Speaking of "GDPR" or "ISO" without even grasping the meaning behind laws and regulations is "cheap talk". Without comprehension of the issues, this boils down to 'name-dropping' (like "GDPR" or "ISO"). Currently, the company would gladly take technical advice from people who openly admit they don't care about privacy. So instead Sirius falls back onto formalities and processes rather than any real grasp of the underlying issues. Sirius track record will be demonstrable based on recommendations from past clients; with or from at least two clients we might only get an alarming reminder that their systems suffered a security breach while we supported them. The clients' names are, as usual, omitted here, but this is very well documented. There may have been more security incidents that were hidden or concealed both from clients and from Sirius staff. Considering the atmosphere of secrecy and hostility towards inquisitive staff, it seems likely more incidents occurred but weren't reported at all (or reported very selectively).

Speaking of formalities and processes rather than actual substance, the company Sirius was pursing ISO certification only amid some issues with NHS and its highly sensitive medical data -- including several incidents staff witnessed where people's (patients') privacy was accidentally compromised, either by Sirius or by the client (personally identifiable data divulged). To make matters worse, many times data was not being shredded like it was supposed to and the client complained. If better leadership was in place, this would not have happened, jeopardising the credibility of staff.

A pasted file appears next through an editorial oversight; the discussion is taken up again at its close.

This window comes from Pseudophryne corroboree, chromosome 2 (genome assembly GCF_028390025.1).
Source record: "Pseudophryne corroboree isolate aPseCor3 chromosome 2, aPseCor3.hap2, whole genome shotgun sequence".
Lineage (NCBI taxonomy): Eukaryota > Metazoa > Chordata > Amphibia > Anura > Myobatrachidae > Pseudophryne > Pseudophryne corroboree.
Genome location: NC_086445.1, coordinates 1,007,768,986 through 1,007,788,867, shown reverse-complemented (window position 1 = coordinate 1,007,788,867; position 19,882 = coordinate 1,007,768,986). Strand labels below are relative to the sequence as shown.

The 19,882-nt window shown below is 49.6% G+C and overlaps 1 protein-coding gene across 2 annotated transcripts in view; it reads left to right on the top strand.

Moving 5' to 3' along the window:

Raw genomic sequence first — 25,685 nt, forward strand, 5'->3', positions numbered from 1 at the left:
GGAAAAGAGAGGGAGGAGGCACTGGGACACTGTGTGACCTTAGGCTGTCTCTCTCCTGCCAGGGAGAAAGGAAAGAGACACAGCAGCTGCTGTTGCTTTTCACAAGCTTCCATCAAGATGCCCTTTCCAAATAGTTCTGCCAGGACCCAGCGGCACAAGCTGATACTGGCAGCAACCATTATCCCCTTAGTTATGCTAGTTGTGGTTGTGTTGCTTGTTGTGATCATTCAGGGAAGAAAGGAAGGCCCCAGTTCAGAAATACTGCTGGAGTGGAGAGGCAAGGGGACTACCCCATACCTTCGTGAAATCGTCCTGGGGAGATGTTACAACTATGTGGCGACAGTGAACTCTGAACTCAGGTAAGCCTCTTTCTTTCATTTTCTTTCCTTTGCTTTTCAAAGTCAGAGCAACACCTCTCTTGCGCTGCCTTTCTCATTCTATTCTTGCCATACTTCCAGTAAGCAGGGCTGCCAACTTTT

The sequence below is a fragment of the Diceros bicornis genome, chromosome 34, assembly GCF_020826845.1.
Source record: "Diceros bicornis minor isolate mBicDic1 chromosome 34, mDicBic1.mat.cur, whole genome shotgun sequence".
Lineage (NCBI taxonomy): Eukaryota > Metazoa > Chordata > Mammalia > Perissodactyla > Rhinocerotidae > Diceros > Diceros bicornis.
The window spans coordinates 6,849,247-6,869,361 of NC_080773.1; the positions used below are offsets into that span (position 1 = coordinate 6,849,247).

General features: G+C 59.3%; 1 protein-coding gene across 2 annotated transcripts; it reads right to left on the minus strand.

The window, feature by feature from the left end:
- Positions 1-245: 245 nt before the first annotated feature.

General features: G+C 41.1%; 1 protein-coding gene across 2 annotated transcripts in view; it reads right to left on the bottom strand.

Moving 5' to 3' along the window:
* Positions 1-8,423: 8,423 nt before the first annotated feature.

Account Management Practices and Data Sovereignty



With quite a lot of clients, and several can be vividly recalled, Sirius failed to remove access credentials (or accounts) for staff that had already left Sirius. 'Low level' staff cannot access systems at a level of user management, so this was demonstrably a 'high level' failure. Sometimes clients complained about such gross incompetence (if clients could even figure out who still works for Sirius; remember that Sirius misled them, as shall be noted again later) and potential security breach by former and possibly disgruntled Sirius staff, but nobody (as far as we know) was being held accountable. The aforementioned sections noted that accountability only ever works in this hypocritical and vertically-inconsistent fashion. Double standards became the new company standard, enshrined covertly but not formally. Managers never offered the courtesy of taking full responsibility. Too much pride to acknowledge mistake and lapses.